So that I can make a gift of you to God.
For God gave (gifted) you to me.”
This, having been said, the executioner began his work:
The first fell, the mother bowed;
The second fell, the mother bowed twice;
The third fell, the mother bowed thrice;
With the fourth, four times she bowed;
The fifth fell, five times she bowed;
The sixth fell, six times she bowed;
The seventh fell, seven times she bowed;
The mother bowing, gave thanks to God;
The eighth time she bowed for herself.
And, on the block, she rested her head.
The sword glistened; her head decapitated
The mother kissed her children in Paradise.


They deceive themselves who speak self-confidently that they know men well enough and that they do not allow themselves to be deceived. Who can know what kind of spirit is in man except only God, Who knows the secrets of the heart? Even the great saints were mistaken about people. For example: for a long time St. Basil considered a certain hypocritical heretic as a holy man and defended him from many attackers until finally, convinced of the heretic’s falseness, Basil was bitterly disappointed. St. Gregory the Theologian had baptized a certain philosopher, Maximus by name, and liked him so much that he kept the philosopher in his home, sharing his table with him. However, this Maximus, was as dangerous and cunning as a serpent. After a period of time, through intrigue and bribes, he obtained recognition of some Constantinopolians as patriarch, in place of St. Gregory. When this temptation, after great confusion, was removed, some rebuked Gregory for keeping his greatest enemy with him. The saint replied: “We are not to blame if we do not discern someone’s evil. God alone knows the inner secrets of man. And to us is commanded by law, that with fatherly love, to open our hearts to all who come to us.” A non-malevolent man cannot easily understand the malice of a malevolent man.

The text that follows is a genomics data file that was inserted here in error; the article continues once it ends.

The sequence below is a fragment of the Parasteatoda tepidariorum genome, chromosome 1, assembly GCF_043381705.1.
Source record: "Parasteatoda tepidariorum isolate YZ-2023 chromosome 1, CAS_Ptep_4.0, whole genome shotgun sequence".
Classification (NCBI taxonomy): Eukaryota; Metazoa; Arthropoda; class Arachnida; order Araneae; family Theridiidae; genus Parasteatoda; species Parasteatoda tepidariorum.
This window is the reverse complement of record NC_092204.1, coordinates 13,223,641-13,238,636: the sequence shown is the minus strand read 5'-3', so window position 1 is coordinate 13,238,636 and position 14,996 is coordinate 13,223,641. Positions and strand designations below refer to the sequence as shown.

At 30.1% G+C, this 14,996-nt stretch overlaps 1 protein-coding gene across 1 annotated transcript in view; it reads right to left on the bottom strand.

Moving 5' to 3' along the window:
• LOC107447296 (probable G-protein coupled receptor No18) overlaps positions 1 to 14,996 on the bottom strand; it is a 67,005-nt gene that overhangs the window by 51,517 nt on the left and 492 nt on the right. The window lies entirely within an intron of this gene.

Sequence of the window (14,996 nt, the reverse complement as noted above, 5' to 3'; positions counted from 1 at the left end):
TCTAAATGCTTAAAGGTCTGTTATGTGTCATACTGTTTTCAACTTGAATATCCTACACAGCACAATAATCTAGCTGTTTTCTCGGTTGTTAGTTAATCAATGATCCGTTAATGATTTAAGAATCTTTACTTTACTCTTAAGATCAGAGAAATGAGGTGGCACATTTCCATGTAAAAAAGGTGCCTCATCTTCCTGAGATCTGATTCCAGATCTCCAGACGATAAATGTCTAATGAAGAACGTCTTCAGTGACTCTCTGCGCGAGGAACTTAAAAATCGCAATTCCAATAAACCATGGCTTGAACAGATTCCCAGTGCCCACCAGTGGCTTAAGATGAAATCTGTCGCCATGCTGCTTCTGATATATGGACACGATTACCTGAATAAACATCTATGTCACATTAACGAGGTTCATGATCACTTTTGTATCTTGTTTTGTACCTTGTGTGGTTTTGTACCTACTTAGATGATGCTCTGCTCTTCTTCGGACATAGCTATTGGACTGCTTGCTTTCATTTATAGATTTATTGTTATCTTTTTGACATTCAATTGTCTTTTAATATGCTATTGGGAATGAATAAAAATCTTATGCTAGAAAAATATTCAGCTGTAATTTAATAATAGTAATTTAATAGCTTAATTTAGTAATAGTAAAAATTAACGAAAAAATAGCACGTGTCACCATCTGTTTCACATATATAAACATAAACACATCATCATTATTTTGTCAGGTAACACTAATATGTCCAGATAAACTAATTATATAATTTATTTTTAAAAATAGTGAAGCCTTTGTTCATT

To contemplate the Lord Jesus as King:
1. As the Lord over nature which He tames and places it [nature] in service to Himself;
2. As the Lord over demons, over disease and over death;
3. As the Lord over the immortal kingdom of angels and saints.


-About Who is Christ?-

“Who do people say that I am?” (St. Mark 8:27).

Brethren, it is almost two-thousand years from that day when our Lord Jesus posed this question to His disciples. From then until today, this question is put to every generation of man, every bright day and every dark night: And every generation of man and every bright day and every dark night had to give an answer to this question. This question is the question of life or death and the answer to it is life-bearing or death-bearing. “You are the Christ, the Son of the Living God” (St. Matthew 16:16), the Apostle Peter responded. And that reply was approved and praised by the Lord Jesus.

“Who is Christ?” men say today. Some say, along with the Jews, that He is the destroyer of the Law and the self-styled Messiah. Others say, along with Pilate, that they in general cannot arrive at the truth about this man. The third say, along with the apostles, that He is Christ, the Son of the Living God, Savior, Redeemer of the human race from sin and death, the Resurrected and the Resurrector, the Living-One and the Life-giver. And all of us who are baptized in the Name of the Holy Trinity agree with the apostles and the Holy, Apostolic Church which, with her universal voice, thus confesses Christ the Lord.

O Lord, Only-begotten Son of God, help us, that we may, all the days of our life, believe in You in our hearts and confess You with our lips as our God and our Savior “as the power of God and the wisdom of God” (I Corinthians 1:24).

To You be glory and thanks always. Amen.